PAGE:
Affordability is another important aspect, in that housing must be affordable, translating to that it should be available to all individuals and communities at a cost that is not burdensome and allows them to access other basic needs such as food and clothing. There is a lack of affordability of housing which is a major issue in Kenya, there are a number of factors that contribute to these problems including rapid urbanization in that many people are moving from rural to urban areas in search of economic opportunities and better standards of living, this high pressure of people has led to housing prices to skyrocket making it unaffordable to the masses. Additionally, with these high pressures on people, the demand and supply of housing have not been at the same pace in which there is a high demand and little to no supply which leads to prices rising. Developers often focus on building high-end properties which are out of reach for most people.

In slum or informal settlement areas there is inadequate infrastructure such as water, electricity and transportation has made it difficult for the government and private developers to build affordable housing.

The high cost of land in urban areas is really high making it difficult for builders and developers to build affordable houses, the government however much they have tried implementing policies by the creation of land banks and special economic zones has failed to curb these problems, and the progress to curb it has been really slow. Many Kenyans also lack good finances as more than half of the population living in urban areas live in poverty, therefore they do not have access to purchase, build or mortgage a house. To curb these problems associated with the lack of affordable houses the government should step in and implement a range of measures such as the construction of affordable housing, subsidizing the prices of these houses for the poor and marginalized and also providing access to affordable financing options.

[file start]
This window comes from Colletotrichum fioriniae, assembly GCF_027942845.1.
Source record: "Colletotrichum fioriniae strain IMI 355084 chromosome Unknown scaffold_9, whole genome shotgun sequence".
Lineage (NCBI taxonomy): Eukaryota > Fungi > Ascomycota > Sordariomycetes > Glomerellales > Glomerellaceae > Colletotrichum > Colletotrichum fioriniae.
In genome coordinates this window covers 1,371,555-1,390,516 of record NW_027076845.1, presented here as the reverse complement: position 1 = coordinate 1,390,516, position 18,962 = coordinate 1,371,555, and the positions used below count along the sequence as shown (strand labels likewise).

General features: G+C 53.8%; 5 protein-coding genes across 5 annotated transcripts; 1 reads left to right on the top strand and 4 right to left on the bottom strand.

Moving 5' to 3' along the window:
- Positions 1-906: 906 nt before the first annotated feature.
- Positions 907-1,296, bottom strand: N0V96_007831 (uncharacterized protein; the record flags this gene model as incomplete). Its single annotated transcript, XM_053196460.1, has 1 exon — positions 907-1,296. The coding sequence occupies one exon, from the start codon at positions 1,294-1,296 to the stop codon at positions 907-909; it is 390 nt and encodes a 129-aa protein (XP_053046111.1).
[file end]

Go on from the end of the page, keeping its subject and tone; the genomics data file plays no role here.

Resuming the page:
Housing rights violations

Forced evictions continue to be the bane to housing rights in Kenya and it has been a recurring issue since Kenya became independent as it is a clear indication of how far Kenya is from realizing socio-economic equality, in which acts like these demonstrate the contravention of these rights by the rich and powerful against the poor and marginalized in the society. International law under the ICESCR condemns forced evictions and views them as a violation of human rights. The evolving nature of Kenyan Jurisprudence has gone on to show how the courts have started dealing with cases of forced evictions. In the 2011 case of  Ibrahim Sangor Osman V Minister of State for Provincial & Internal Security and 3 others , the high court stated that forced evictions are unconstitutional, despite this legal ruling forced evictions to continue to happen, for instance in 2011 Syokimau evictions which rendered 229,000 people homeless which the Kenya Airport Authority sought, the problem was not the evictions but rather how they were carried out as the evictees had not been given alternative shelters.[6] In the Kabete area also Nairobi City council demolished more than one hundred homes and 470 stalls without giving notice and providing alternative shelters for the evictees. These had devastating effects on women and children as they were left to be subject of nature. This issue still happens to be looked at by the Kenyan government and courts.[7]